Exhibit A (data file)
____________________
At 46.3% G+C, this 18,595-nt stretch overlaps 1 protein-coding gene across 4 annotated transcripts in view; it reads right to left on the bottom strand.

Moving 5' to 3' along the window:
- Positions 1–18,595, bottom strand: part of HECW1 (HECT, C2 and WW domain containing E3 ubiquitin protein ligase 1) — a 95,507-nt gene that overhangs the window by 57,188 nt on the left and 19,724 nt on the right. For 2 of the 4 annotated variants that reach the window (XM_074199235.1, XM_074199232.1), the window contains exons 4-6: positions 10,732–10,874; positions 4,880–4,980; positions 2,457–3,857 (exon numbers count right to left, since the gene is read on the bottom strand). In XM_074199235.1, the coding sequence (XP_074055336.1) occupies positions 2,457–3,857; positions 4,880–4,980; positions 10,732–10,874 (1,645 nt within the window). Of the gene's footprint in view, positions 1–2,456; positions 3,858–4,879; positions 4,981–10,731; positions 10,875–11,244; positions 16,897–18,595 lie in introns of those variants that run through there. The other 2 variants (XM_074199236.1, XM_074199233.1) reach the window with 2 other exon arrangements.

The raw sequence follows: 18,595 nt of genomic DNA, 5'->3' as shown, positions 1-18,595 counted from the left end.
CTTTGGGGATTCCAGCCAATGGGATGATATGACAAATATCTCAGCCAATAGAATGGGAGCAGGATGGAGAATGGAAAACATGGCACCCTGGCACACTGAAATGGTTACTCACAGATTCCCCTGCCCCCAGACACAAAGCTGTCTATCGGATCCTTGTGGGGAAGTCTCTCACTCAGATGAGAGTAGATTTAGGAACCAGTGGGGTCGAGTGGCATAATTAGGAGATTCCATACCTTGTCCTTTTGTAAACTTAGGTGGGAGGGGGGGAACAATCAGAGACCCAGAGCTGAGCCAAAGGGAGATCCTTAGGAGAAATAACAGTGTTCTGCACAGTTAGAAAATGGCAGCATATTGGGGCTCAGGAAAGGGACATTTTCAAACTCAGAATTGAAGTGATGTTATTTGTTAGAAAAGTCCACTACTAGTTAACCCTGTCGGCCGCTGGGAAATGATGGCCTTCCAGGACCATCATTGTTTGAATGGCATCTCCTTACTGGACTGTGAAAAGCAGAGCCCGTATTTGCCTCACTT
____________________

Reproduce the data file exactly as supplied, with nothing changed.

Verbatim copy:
At 46.3% G+C, this 18,595-nt stretch overlaps 1 protein-coding gene across 4 annotated transcripts in view; it reads right to left on the bottom strand.

Moving 5' to 3' along the window:
- Positions 1–18,595, bottom strand: part of HECW1 (HECT, C2 and WW domain containing E3 ubiquitin protein ligase 1) — a 95,507-nt gene that overhangs the window by 57,188 nt on the left and 19,724 nt on the right. For 2 of the 4 annotated variants that reach the window (XM_074199235.1, XM_074199232.1), the window contains exons 4-6: positions 10,732–10,874; positions 4,880–4,980; positions 2,457–3,857 (exon numbers count right to left, since the gene is read on the bottom strand). In XM_074199235.1, the coding sequence (XP_074055336.1) occupies positions 2,457–3,857; positions 4,880–4,980; positions 10,732–10,874 (1,645 nt within the window). Of the gene's footprint in view, positions 1–2,456; positions 3,858–4,879; positions 4,981–10,731; positions 10,875–11,244; positions 16,897–18,595 lie in introns of those variants that run through there. The other 2 variants (XM_074199236.1, XM_074199233.1) reach the window with 2 other exon arrangements.

The raw sequence follows: 18,595 nt of genomic DNA, 5'->3' as shown, positions 1-18,595 counted from the left end.
CTTTGGGGATTCCAGCCAATGGGATGATATGACAAATATCTCAGCCAATAGAATGGGAGCAGGATGGAGAATGGAAAACATGGCACCCTGGCACACTGAAATGGTTACTCACAGATTCCCCTGCCCCCAGACACAAAGCTGTCTATCGGATCCTTGTGGGGAAGTCTCTCACTCAGATGAGAGTAGATTTAGGAACCAGTGGGGTCGAGTGGCATAATTAGGAGATTCCATACCTTGTCCTTTTGTAAACTTAGGTGGGAGGGGGGGAACAATCAGAGACCCAGAGCTGAGCCAAAGGGAGATCCTTAGGAGAAATAACAGTGTTCTGCACAGTTAGAAAATGGCAGCATATTGGGGCTCAGGAAAGGGACATTTTCAAACTCAGAATTGAAGTGATGTTATTTGTTAGAAAAGTCCACTACTAGTTAACCCTGTCGGCCGCTGGGAAATGATGGCCTTCCAGGACCATCATTGTTTGAATGGCATCTCCTTACTGGACTGTGAAAAGCAGAGCCCGTATTTGCCTCACTT